Bluntly, public domain (or open domain) fonts are fonts that you can use for commercial use. Public domain fonts are not the same thing as “free fonts.” Simply, “free fonts” mean that you don’t have to pay for the font; public domain fonts allow you to use the font for professional use. Just because you have a Mac or a Windows font library that comes with your software, doesn’t necessarily mean that you have the ability to incorporate those fonts into a professional project. Repercussions of using non-public domain fonts can include lawsuits, which will hurt your bottom line. Additionally, any web designer will tell you that using the appropriate font is vital to excellent readability on the web; incorporating open domain fonts is just another layer to protect your work.
From PDFs to short stories, when you design the text and the artwork, take advantage of the public domain. If you’re a Microsoft user, you’ll want to download this Font properties extension to check the copyright of your fonts to ensure you’re using the fonts appropriately.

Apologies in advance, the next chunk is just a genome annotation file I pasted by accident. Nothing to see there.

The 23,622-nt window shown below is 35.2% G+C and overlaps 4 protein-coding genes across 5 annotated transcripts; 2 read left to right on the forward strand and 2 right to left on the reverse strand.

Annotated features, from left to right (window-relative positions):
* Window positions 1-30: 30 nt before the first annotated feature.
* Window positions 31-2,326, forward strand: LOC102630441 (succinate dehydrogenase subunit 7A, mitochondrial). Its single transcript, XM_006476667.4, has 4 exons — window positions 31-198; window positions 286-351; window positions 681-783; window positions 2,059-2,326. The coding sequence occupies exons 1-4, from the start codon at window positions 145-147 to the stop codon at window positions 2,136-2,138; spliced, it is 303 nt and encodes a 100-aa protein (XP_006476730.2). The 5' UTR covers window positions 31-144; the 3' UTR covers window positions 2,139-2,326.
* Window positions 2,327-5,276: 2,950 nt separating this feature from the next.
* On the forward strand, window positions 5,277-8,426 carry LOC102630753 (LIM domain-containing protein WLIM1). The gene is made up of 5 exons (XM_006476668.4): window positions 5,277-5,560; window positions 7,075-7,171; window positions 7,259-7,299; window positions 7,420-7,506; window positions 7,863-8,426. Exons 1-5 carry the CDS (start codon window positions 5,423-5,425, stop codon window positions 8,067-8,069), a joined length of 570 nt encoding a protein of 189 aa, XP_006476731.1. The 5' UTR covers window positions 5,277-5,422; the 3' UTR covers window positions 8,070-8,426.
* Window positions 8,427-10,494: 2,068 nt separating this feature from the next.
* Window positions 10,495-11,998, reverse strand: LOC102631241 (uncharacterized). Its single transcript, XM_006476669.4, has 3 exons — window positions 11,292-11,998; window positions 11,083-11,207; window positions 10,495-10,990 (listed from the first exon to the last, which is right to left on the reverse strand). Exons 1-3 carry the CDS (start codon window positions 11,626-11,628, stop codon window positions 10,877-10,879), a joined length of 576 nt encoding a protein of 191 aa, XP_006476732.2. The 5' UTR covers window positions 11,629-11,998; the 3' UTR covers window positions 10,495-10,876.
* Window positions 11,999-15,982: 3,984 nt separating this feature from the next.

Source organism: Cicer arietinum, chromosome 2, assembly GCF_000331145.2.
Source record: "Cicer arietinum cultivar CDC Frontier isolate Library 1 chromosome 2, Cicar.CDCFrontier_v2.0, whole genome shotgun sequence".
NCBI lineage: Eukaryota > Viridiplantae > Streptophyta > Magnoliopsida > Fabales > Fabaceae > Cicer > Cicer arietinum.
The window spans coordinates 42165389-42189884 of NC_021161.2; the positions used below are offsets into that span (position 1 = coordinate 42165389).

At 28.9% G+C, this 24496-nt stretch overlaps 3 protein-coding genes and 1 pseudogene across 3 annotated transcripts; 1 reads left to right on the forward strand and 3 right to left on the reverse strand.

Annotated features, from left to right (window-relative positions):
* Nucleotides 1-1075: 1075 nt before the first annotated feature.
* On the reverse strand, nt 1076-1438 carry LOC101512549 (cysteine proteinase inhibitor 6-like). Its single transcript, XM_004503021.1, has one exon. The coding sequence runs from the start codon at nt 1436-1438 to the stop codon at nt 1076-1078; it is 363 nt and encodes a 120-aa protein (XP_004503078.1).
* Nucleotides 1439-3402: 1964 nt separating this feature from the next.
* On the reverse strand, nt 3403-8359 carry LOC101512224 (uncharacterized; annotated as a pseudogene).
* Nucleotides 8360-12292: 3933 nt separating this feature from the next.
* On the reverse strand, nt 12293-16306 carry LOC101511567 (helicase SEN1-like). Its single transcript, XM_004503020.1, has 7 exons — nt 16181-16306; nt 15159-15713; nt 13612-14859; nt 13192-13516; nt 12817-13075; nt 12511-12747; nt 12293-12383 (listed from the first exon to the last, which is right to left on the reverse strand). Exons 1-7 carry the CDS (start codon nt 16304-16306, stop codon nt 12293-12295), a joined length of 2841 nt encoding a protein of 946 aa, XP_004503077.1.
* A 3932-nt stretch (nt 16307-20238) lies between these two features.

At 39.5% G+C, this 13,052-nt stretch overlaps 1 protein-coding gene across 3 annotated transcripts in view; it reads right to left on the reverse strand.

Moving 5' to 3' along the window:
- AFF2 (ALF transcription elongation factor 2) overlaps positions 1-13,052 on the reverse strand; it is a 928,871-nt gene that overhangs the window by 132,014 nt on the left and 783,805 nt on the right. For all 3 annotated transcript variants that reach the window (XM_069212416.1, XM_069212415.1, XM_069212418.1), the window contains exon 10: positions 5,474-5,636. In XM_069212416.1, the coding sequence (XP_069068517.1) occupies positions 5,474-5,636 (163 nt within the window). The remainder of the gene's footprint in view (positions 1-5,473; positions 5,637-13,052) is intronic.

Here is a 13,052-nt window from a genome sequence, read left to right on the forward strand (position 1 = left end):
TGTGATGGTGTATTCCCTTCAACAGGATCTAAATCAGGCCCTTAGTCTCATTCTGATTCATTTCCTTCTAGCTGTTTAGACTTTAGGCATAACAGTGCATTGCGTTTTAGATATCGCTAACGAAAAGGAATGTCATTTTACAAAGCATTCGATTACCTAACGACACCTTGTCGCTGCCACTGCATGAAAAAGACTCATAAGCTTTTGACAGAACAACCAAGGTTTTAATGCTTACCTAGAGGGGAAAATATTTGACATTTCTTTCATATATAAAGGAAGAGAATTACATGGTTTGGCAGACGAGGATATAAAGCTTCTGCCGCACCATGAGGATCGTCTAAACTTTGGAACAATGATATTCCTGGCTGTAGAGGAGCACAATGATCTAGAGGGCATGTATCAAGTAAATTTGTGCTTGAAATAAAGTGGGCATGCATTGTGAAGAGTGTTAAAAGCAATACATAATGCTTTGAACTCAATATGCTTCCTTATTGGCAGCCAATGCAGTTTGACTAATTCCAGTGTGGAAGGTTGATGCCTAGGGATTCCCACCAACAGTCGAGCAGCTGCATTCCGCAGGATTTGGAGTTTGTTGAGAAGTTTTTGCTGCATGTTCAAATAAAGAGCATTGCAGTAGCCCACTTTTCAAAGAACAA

If you’re not sure whether or not the fonts you have through your desktop publishing software are public domain, there are two resources you might want to check out. The first is the Open Font Library which is a project that allows you to use fonts within the public domain, and encourages you to submit your own. The second is this article about the 40 Plus High Quality Free Fonts for Professional Design. A small sampling of what Smashing Magazine has to offer, be sure to visit their category of free fonts for monthly, updated examples.
Whether you enjoy purchasing unusual fonts through places like Dover Publications or not, as a friendly heads-up be sure to check out what publishing rights you have. Not all of the so-called “free fonts” are available for professional design, some clearly state “for personal use only.” Here, the specific language is key to understanding your rights as a publisher.